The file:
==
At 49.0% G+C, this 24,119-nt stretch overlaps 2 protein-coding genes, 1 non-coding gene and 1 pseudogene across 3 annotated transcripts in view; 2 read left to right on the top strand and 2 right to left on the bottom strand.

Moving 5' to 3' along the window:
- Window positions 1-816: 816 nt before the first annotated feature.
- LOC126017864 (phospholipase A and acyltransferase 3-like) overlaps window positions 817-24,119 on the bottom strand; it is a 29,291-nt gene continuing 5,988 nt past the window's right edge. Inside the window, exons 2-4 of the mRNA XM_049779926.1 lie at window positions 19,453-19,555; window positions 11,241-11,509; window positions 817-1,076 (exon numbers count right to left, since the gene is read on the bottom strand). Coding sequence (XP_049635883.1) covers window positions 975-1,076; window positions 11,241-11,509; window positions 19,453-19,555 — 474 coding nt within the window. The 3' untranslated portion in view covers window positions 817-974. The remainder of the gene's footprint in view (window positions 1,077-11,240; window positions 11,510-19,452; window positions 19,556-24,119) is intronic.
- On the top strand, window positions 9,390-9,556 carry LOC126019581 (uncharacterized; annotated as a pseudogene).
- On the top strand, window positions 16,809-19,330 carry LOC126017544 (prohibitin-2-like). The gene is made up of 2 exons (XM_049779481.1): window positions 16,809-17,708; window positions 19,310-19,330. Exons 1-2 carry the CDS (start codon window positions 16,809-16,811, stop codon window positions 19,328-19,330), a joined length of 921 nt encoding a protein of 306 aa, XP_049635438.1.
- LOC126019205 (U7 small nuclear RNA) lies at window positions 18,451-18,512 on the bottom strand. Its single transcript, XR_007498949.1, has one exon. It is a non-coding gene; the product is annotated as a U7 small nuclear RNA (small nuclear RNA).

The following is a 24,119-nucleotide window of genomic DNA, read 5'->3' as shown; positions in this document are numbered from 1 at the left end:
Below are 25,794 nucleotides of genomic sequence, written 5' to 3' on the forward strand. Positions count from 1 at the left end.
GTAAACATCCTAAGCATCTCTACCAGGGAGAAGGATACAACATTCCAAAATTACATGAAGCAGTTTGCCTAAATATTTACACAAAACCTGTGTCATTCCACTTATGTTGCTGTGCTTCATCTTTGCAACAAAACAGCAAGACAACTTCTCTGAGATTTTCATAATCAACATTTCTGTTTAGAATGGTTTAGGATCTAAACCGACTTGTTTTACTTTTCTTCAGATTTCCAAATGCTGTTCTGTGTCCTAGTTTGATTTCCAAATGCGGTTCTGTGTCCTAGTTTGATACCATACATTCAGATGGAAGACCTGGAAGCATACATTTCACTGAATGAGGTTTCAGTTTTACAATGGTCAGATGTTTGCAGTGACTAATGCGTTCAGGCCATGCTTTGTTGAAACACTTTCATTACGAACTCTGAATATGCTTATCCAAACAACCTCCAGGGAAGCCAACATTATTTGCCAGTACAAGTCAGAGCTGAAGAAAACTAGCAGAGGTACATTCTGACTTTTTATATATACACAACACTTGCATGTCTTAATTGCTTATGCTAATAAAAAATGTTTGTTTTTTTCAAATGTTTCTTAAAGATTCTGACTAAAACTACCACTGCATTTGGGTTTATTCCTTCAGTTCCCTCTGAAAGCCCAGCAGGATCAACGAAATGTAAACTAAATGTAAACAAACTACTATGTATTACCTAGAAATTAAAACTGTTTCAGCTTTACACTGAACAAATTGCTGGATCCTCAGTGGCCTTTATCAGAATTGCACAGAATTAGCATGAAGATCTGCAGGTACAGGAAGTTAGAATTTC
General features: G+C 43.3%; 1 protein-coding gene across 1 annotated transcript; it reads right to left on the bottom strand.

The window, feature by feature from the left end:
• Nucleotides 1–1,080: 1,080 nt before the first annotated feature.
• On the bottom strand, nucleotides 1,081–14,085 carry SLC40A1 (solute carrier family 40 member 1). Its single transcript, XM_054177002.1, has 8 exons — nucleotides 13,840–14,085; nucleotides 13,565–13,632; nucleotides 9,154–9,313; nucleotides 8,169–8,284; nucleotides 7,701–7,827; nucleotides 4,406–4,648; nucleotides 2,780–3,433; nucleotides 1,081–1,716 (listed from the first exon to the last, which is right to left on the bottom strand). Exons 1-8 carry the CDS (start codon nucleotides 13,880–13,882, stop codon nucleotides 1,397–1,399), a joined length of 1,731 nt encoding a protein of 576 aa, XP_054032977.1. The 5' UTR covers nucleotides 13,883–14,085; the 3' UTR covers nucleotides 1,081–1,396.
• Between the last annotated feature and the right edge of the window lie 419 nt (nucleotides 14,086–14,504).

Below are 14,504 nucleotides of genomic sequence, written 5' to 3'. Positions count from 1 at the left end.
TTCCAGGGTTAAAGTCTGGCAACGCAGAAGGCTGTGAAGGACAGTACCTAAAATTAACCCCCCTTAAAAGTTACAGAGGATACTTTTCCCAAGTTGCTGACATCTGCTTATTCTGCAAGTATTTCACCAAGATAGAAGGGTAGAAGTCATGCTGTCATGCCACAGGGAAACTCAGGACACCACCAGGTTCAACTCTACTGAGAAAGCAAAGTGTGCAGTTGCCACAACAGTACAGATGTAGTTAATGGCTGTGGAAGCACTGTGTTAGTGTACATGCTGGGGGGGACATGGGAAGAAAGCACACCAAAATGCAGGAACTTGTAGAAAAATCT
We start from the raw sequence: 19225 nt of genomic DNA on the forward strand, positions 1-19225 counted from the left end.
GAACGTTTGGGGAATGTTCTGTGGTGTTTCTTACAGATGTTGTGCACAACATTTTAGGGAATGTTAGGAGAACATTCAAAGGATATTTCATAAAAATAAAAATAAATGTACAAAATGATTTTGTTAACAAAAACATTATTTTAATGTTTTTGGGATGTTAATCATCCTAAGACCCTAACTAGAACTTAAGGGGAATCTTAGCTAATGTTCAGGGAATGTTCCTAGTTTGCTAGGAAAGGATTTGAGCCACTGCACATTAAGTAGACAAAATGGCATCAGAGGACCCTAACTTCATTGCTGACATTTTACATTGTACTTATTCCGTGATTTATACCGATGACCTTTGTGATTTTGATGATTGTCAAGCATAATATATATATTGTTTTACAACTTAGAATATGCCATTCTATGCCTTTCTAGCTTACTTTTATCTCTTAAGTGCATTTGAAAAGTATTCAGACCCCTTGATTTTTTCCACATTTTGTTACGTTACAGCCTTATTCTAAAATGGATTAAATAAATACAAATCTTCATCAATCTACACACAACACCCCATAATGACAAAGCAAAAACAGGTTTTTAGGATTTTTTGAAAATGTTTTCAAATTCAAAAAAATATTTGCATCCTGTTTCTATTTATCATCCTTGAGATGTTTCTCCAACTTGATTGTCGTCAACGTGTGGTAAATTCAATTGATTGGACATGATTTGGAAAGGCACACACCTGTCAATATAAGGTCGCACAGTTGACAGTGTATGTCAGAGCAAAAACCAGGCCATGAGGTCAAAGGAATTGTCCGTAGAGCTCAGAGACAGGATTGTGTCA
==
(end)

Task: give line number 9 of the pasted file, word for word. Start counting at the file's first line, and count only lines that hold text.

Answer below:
Below are 25,794 nucleotides of genomic sequence, written 5' to 3' on the forward strand. Positions count from 1 at the left end.